June 1, 2016



I have an employee that is not working out.  I have given a number of warnings and now I believe its time for us to part ways. In my mind, I am terminating for cause.  What do I need on file to properly paper this "for cause" termination?  

Dr. E


Today's regulatory environment is exceptionally pro-employee. When firing for cause your paper record is (definitively) more important than your recollection of events.  If you have not been contemporaneously documenting poor performance you may have a very uphill battle in classifying the termination as "for cause". The best way to properly document is to maintain a clear scope of duties and obligations through policies and procedures, which have been promulgated (with each employee signing on to as having read and understood at the start of employment).  When a violation occurs, be sure to have the offense written up and have the employee asked to acknowledge the written account by reviewing and signing off on same.  If the employee disagrees with the write up, allow the employee to provide their own account for their file and document their refusal to sign off on the practice's account.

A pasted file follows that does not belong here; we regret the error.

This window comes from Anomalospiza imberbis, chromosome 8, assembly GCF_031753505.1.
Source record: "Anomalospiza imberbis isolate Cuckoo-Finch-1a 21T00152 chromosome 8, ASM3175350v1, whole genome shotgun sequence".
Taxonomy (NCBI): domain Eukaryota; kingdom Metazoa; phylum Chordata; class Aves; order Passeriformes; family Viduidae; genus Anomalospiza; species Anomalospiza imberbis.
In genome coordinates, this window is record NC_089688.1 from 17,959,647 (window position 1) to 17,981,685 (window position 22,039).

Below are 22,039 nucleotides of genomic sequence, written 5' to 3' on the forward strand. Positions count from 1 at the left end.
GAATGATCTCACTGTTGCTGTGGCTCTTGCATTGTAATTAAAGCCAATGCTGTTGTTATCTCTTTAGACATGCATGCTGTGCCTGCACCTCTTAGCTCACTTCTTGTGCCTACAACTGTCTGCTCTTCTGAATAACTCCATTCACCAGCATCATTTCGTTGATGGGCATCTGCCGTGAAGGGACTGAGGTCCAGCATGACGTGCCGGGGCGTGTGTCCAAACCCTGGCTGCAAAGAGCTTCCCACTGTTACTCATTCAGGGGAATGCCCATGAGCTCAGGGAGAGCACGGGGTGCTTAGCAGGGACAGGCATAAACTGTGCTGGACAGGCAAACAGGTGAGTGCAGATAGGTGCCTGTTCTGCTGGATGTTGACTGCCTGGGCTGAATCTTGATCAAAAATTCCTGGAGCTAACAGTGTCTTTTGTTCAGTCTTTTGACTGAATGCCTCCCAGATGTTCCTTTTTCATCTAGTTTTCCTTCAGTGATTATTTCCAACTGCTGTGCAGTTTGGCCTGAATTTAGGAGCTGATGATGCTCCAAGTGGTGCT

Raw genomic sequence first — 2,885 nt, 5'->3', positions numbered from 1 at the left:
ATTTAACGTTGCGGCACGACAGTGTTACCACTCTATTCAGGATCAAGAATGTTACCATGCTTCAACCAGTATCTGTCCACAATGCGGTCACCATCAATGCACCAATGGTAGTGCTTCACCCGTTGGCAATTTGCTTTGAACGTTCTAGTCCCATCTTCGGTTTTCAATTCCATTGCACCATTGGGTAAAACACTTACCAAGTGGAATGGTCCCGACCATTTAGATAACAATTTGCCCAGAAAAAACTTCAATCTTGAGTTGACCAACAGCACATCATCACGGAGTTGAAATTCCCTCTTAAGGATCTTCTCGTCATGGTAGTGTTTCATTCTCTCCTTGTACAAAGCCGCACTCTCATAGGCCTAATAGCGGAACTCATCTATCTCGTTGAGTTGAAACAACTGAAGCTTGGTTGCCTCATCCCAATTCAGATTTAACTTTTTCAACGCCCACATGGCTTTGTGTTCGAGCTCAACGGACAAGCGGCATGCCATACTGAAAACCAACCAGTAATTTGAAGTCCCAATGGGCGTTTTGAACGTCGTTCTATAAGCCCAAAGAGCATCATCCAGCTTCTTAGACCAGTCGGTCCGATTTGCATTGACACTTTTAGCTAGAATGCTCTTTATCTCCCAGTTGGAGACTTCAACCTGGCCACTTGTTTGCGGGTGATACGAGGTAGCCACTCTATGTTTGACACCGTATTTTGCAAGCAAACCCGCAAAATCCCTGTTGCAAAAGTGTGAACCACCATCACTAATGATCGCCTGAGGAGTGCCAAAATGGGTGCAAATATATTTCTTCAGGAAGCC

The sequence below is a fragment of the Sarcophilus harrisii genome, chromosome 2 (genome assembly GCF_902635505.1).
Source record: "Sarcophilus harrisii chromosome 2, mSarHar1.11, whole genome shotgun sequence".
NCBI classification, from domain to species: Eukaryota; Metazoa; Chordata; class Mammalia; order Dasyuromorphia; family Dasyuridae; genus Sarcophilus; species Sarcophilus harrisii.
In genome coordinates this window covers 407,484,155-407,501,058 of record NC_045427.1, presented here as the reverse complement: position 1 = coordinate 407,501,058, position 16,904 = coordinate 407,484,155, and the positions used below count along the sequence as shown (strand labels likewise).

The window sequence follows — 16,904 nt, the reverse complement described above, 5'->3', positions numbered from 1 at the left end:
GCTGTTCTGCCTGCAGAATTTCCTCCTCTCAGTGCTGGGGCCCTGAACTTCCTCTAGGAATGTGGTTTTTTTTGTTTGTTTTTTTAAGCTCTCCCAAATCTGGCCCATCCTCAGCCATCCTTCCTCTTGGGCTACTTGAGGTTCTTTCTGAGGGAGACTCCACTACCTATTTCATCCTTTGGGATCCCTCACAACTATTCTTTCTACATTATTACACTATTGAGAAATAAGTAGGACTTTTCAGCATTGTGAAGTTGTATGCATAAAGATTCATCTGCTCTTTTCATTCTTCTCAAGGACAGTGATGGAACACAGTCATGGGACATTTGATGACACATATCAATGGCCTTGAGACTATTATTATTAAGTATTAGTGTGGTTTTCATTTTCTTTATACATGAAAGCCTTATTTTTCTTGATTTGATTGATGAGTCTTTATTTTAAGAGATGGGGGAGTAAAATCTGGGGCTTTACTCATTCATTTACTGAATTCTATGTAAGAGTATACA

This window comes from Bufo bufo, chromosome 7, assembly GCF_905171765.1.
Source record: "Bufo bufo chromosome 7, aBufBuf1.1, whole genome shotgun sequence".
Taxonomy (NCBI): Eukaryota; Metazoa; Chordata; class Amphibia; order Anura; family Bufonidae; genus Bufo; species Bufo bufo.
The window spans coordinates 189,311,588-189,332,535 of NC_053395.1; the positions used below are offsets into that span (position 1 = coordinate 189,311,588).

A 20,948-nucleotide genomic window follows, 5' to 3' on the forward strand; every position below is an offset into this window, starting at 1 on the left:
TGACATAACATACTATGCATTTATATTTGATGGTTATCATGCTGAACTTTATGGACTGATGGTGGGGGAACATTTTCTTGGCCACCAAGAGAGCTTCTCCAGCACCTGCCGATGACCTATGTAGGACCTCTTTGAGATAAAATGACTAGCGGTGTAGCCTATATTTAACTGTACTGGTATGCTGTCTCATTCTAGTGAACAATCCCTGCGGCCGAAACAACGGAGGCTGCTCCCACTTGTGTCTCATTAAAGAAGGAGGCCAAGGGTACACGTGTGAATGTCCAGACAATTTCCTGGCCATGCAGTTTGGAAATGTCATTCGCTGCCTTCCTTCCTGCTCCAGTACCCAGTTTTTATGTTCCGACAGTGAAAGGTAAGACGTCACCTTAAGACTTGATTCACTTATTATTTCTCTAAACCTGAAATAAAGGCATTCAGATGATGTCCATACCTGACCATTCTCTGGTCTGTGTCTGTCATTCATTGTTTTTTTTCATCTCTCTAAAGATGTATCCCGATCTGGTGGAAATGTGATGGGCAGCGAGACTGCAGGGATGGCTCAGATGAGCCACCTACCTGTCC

Even if you follow through with contemporaneous documentation, and documenting and having witnesses the termination, there is always a chance the employee will file for unemployment and prevail.  As a general public policy the government prefers the employer foot the bill for a dependent out of work individual rather than the government.

Do not have written rules, policies and procedures in place? Time for an employee handbook...

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Topic: Avoiding Legal Conflict!
When:  June 14, 2016,  12PM-1PM EST
Presenter:  Join K&K Partner Caroline Wallitt, Esq. for a discussion on Avoiding Legal Conflict.  Caroline will detail specific situations where doctors face vulnerabilities and how best to navigate around these issues mitigating exposure.